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Currently, I am attempting to learn noncommutative geometry. My interests mostly lie on the boundaries of pure mathematics and theoretical physics, so I am not only interested in the mathematical formulation of the theory, but also in the physical applications.

I am familiar with differential/algebraic topology/particle physics and some basic notions of homological algebra, but am fairly weak in functional analysis.

What books/references/review articles would one recommend as the best or easiest starting point to learning this subject? A book that is the most self-contained/pedagogical? (I am currently starting to read Basic Noncommutative Geometry by Khalkal, but was wondering if there were any books even more suitable for a beginner). As I want to get started with learning NCG as quickly as possible, are there any short review papers, notes, or specific chapters of texts where I can gain a bare minimum of prerequisites such as functional analysis to start reading a book on NCG instead of having to read an entire book on operator algebras before starting my study? Or some books that would be helpful that I could read concurrently?

Thanks!

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  • $\begingroup$ I'd recommend "Noncommutative Geometry and Particle Physics" by van Suijlekom. It doesn't cover a lot of topics a mathematician might be interested in, but from a physicist's perspective it is far easier and more self-contained than other books I've seen. $\endgroup$ – octonion Apr 27 '15 at 9:24
  • $\begingroup$ Thanks! Is that even a better starting point than "an introduction to noncommutative geometry and its physical applications" madore? Also would it allow one to read further ncg books after finishing it? $\endgroup$ – combustion1925 Apr 27 '15 at 13:38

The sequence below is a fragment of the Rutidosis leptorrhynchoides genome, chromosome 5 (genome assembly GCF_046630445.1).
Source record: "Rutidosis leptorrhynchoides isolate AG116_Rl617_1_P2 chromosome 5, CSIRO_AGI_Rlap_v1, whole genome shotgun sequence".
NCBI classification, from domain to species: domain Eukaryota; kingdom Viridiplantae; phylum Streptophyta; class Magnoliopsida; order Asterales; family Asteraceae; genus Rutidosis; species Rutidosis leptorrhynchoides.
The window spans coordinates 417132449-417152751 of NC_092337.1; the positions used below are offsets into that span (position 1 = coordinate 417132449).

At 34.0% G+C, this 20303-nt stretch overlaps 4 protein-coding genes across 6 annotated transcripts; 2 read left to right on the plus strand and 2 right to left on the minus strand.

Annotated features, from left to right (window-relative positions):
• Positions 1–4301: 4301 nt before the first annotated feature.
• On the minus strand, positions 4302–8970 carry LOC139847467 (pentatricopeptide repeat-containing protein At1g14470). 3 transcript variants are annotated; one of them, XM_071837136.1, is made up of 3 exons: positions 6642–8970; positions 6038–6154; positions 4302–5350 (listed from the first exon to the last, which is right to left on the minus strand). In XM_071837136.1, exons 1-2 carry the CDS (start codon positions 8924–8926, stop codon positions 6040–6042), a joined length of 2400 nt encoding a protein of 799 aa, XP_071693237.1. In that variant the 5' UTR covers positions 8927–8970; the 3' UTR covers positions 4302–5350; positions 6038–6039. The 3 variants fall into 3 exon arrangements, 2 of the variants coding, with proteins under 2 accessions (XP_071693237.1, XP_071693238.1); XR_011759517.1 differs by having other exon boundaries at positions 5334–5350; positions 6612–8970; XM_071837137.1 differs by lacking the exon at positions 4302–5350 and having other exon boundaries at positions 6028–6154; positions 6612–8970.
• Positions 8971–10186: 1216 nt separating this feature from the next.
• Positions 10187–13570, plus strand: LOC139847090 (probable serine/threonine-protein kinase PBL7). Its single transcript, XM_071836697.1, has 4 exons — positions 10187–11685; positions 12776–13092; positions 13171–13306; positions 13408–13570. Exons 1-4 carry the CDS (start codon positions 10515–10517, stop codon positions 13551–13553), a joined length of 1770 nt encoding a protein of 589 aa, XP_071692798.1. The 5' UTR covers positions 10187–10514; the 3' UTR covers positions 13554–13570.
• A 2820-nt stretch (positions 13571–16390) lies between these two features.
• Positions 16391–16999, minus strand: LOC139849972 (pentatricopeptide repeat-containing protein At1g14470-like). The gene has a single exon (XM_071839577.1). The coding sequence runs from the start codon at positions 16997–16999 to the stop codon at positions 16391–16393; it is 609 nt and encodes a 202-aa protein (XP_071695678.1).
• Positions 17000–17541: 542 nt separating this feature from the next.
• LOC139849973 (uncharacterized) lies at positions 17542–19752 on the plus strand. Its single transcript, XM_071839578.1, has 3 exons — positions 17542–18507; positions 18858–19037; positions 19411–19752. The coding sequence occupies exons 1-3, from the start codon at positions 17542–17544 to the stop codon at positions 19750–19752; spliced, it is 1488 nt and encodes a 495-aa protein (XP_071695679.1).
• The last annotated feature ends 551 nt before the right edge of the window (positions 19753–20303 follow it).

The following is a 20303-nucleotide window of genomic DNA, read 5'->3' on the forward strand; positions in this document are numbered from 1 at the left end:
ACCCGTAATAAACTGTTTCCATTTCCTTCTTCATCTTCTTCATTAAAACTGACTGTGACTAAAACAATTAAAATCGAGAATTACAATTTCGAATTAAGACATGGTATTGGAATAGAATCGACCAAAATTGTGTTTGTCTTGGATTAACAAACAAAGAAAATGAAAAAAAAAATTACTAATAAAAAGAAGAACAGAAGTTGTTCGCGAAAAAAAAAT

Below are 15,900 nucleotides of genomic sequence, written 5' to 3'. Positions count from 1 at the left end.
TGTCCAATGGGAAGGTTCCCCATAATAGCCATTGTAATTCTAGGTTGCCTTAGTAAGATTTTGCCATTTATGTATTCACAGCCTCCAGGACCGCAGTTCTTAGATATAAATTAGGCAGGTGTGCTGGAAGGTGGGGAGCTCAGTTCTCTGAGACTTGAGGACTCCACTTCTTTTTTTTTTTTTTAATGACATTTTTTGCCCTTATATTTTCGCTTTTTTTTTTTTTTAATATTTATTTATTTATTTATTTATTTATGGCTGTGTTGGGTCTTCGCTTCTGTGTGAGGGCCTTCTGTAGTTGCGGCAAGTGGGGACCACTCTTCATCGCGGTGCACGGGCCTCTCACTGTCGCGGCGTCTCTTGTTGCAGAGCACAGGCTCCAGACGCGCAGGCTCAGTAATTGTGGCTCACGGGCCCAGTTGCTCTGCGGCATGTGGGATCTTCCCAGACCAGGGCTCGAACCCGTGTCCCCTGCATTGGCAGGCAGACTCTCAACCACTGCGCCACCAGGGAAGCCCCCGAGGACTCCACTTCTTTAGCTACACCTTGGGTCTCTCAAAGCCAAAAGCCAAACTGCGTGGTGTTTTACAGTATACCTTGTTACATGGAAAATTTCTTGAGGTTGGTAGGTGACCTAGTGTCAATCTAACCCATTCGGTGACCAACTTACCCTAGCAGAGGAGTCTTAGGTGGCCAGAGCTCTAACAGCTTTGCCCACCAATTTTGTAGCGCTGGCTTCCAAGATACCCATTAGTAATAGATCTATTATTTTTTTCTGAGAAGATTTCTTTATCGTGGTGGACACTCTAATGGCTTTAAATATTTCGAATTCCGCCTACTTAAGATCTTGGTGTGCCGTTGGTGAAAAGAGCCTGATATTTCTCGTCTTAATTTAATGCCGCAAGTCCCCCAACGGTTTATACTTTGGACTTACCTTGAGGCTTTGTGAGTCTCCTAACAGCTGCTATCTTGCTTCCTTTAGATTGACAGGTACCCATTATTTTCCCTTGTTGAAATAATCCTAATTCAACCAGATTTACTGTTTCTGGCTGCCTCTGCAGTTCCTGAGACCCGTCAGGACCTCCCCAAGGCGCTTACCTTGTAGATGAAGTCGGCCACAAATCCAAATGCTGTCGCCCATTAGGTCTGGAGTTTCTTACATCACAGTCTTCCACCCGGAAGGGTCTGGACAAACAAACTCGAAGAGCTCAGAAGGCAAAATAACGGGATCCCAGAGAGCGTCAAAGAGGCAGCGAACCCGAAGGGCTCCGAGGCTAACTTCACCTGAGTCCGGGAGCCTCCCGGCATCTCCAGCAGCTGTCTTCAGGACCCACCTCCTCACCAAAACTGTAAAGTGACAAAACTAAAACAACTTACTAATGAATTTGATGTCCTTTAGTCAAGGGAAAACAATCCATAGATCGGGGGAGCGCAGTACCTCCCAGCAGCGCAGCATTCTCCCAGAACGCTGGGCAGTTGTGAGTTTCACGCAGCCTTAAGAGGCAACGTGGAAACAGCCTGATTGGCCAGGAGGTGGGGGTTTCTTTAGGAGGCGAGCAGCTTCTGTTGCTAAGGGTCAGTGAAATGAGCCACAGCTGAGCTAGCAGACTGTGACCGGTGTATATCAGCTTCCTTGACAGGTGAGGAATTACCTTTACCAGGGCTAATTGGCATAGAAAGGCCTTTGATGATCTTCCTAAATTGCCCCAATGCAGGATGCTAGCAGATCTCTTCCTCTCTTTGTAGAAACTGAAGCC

• $\begingroup$ I haven't looked at Madore so I can't say for sure. The focus of van Suijlekom's book and Khalkhali's is entirely different, and I don't think a more mathematical book will be too much easier after reading. Van Suijlekom focuses on the spectral triple and its connections to gauge theories, and it is very relevant to Connes' recent physics papers for instance. $\endgroup$ – octonion Apr 28 '15 at 1:10
  • $\begingroup$ What would be the best way to prepare for more mathematical books such as Khalkhali's? Van Suijlekom clearly lists the required topics and short references to them, but I can't find similar clear references for the more mathematical books. $\endgroup$ – combustion1925 Apr 28 '15 at 1:13
  • $\begingroup$ I'm not an expert, I'm learning this too. There is good discussion on learning materials in response to this question. I found more mathematical books were easier after learning more about commutative algebras from those sources. Good luck! $\endgroup$ – octonion Apr 28 '15 at 1:21

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